Heidegger (1889–1976) applied the phenomenological method to understanding the meaning of being (Heidegger, 1962, 1968). He argued that poetry and deep philosophical thinking can bring greater insight into what it means to be in the world than can be achieved through scientific knowledge. He explored human being in the world in a manner that revolutionizes classical ideas about the self and psychology. He recognized the importance of time, space, death and human relatedness. He also favoured hermeneutics, an old philosophical method of investigation, which is the art of interpretation. Unlike interpretation as practised in psychoanalysis (which consists of referring a person’s experience to a pre-established theoretical framework) this kind of interpretation seeks to understand how the person herself subjectively experiences something.

Sartre (1905–80) contributed many other strands of existential exploration, particularly in terms of emotions, imagination, and the person’s insertion into a social and political world. He became the father of existentialism, which was a philosophical trend with a limited life span. The philosophy of existence on the contrary is carried by a wide-ranging literature, which includes many other authors than the ones mentioned above. There is much to be learned from existential authors such as Jaspers (1951, 1963), Tillich and Gadamer within the Germanic tradition and Camus, Marcel, Ricoeur, Merleau-Ponty and Levinas within the French tradition (see for instance Spiegelberg, 1972, Kearney, 1986 or van Deurzen-Smith, 1997). Few psychotherapists are aware of this literature, or interested in making use of it. Psychotherapy has traditionally grown within a medical rather than a philosophical milieu and is only just beginning to discover the possibility of a radical philosophical approach.

From the start of this century some psychotherapists were, however, inspired by phenomenology and its possibilities for working with people. Binswanger, in Switzerland, was the first to attempt to bring existential insights to his work with patients, in the Kreuzlingen sanatorium where he was a psychiatrist. Much of his work was translated into English during the 1940s and 1950s and, together with the immigration to the USA of Tillich (Tillich, 1952) and others, this had a considerable impact on the popularization of existential ideas as a basis for therapy (Valle and King, 1978; Cooper, 2003). Rollo May played an important role in this, and his writing (1969, 1983; May et al., 1958) kept the existential influence alive in America, leading eventually to a specific formulation of therapy (Bugental, 1981; May and Yalom, 1985; Yalom, 1980). Humanistic psychology was directly influenced by these ideas, but it invariably diluted and sometimes distorted their original meanings.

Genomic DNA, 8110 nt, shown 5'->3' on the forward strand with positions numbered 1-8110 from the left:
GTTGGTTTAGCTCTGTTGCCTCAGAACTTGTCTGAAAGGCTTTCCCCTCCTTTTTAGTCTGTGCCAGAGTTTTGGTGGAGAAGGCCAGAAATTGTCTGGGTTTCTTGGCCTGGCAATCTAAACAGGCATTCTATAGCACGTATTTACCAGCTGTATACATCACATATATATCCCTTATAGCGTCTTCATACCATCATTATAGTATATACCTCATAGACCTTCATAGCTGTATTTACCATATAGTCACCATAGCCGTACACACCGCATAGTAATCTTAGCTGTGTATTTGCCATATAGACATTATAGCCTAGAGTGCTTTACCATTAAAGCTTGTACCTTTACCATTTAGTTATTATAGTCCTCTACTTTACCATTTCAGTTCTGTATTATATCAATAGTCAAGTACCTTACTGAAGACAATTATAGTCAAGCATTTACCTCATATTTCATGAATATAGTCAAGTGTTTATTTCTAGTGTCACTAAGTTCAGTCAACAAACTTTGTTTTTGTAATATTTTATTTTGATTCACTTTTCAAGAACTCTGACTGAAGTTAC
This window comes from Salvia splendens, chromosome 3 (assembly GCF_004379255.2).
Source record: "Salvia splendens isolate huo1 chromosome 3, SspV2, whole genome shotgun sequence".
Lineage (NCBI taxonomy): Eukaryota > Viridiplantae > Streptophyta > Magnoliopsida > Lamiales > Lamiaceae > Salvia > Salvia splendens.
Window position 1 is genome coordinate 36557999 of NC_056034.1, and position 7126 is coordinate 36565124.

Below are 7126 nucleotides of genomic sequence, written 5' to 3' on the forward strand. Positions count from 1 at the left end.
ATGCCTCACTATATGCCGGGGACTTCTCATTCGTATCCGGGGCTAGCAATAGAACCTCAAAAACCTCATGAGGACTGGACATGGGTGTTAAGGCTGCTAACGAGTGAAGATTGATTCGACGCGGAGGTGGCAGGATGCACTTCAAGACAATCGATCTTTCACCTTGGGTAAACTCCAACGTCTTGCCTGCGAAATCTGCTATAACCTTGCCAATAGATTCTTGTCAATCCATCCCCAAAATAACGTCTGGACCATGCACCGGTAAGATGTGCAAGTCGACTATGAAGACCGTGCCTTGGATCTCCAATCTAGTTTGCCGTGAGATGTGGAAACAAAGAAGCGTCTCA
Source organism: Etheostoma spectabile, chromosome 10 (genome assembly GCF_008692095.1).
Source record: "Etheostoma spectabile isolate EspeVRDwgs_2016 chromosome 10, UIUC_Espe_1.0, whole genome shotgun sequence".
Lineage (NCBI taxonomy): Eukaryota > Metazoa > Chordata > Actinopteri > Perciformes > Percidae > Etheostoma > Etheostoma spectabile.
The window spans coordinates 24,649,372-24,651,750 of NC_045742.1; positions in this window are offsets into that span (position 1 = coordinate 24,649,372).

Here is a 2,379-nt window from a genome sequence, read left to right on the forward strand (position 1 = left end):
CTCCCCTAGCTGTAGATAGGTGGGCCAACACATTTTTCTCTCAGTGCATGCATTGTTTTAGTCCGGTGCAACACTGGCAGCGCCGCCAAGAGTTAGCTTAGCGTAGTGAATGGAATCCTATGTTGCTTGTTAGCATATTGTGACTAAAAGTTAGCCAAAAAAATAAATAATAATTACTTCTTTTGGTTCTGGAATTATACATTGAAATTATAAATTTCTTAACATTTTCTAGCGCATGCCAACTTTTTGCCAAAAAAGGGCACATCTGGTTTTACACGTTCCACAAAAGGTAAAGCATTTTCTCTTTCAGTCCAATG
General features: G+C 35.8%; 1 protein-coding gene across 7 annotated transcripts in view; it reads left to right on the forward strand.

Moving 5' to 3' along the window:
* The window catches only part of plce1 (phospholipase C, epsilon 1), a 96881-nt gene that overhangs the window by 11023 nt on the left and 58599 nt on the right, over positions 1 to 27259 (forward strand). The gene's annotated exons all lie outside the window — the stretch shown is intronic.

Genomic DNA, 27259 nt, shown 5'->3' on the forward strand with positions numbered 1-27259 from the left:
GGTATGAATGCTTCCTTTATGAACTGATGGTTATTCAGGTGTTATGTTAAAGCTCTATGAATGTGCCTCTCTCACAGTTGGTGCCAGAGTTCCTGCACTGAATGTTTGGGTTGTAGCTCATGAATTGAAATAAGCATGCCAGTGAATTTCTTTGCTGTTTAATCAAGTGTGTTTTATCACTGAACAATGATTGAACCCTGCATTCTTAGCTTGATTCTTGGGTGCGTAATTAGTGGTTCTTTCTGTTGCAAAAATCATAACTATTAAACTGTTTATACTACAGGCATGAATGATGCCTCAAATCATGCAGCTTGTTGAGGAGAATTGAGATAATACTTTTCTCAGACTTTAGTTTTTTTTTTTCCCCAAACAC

In Europe existential ideas were combined with some psychoanalytic principles and a method of existential analysis was developed by Boss (1957a, 1957b, 1979) in close co-operation with Heidegger. In Austria Frankl developed an existential therapy called logotherapy (Frankl, 1964, 1967), which focused particularly on finding meaning. In France the ideas of Sartre (1956, 1962) and Merleau-Ponty (1962) and of a number of practitioners (Minkowski, 1970) were important and influential but no specific therapeutic method was developed from them.

Development in BritainEdit

Britain became a fertile ground for the further development of the existential approach when Laing and Cooper took Sartre’s existential ideas as the basis for their work (Laing, 1960, 1961; Cooper, 1967; Laing and Cooper, 1964). Without developing a concrete method of therapy they critically reconsidered the notion of mental illness and its treatment. In the late 1960s they established an experimental therapeutic community at Kingsley Hall in the East End of London, where people could come to live through their madness without the usual medical treatment. They also founded the Philadelphia Association, an organization providing alternative living, therapy and therapeutic training from this perspective. The Philadelphia Association is still in existence today and is now committed to the exploration of the works of philosophers such as Wittgenstein, Derrida, Levinas and Foucault as well as the work of the French psychoanalyst Lacan. It also runs a number of small therapeutic households along these lines. The Arbours Association is another group that grew out of the Kingsley Hall experiment. Founded by Berke and Schatzman in the 1970s, it now runs a training programme in psychotherapy, a crisis centre and several therapeutic communities. The existential input in the Arbours has gradually been replaced with a more neo-Kleinian emphasis.